Michael D. Moberly July 2, 2009
The challenges associated with getting management teams to be more receptive to intangible assets through training often begins with two phrases, (1.) ‘knowledge-based economy’ which some interpret as being more cliche’ than reality, and (2.) ’65+% of company value and sources of revenue lie in intangible assets’, while factually true, is often assumed to be relevant only to the Fortune 500’s, not SME’s and SMM’s.
Management teams are pragmatists for the most part, who remain appropriately focused on costs and return-on-investment and will likely continue to be dismissive of and/or reluctant to seek training to improve their company’s utilization of intangible assets until the following are aligned:
1. incentives, i.e., sufficient, low risk financial inducements reflective of their particular company, its sector, market, and size…
2. regulatory agency mandates that are consistently enforced, i.e., every company and/or sector competitor is doing it…
3. availability of quality training that will produce economic clarity and sufficient familiarity on the utilization of intangibles to inspire (permit) management teams to independantly conduct their own assessments, i.e., identify, unravel, and develop viable and effective strategies to leverage and exploit (maximize and extract value from) their intangible assets…
It’s well recognized that fulfilling #1 and #2 above requires consensus among the relevant regulatory bodies, as well as adminstrative/legislative action, much of which is already ‘on the books’. But, intangible asset awareness training for management teams, i.e., #3 is quite independant from #1 and #2 and should not be interpreted as requisites, nor rationales for holding back and not seeking such training.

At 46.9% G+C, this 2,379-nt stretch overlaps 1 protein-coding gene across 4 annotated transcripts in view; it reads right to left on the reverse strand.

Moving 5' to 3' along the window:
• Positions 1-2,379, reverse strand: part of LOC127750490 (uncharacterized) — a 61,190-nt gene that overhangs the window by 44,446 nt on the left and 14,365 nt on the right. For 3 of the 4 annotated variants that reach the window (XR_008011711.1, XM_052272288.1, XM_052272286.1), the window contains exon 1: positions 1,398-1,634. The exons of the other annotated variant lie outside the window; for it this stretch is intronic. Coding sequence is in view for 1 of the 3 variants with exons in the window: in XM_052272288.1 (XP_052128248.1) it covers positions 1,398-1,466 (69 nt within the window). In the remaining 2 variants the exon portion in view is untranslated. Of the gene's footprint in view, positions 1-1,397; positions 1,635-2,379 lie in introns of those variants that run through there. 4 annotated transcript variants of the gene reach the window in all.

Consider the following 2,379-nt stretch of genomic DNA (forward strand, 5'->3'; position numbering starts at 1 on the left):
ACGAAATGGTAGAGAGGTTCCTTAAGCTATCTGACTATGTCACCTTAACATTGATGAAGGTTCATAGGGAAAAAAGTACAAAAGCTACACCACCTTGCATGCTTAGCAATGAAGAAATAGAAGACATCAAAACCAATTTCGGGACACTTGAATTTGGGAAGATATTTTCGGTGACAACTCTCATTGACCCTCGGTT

An adverse outcome of the status quo however, i.e., low interest in engaging intangible assets, is that significant and unrealized (asset) value will likely be ‘left on every negotiating table’ when intangibles are in play as key components to a transaction. Another adverse outcome is that those assets ‘left on the negotiating table’ will be readily available for competitors and adversaries to capture, frame to their interests, and exploit for their profit and gain.
In defense of those management teams that are reluctant to engage intangible assets, some may not have the means, internal support-inclination to secure training to turn idle assets into value, revenue, and further enhancing a company’s image, goodwill, reputation, and brand.
Insofar as fiduciary responsibilities are concerned, forward looking management teams are now obliged to secure intangible asset awareness training on behalf of their boards, stakeholders, and investors. This training is not merely designed to achieve familiarity, but also the necessary practical confidence to enable effective stewardship, oversight, management, and monitoring of the assets to maximize and extract as much value as possible. Awareness training is indeed a worthy endeavor for management teams that will produce/deliver many returns and multipliers!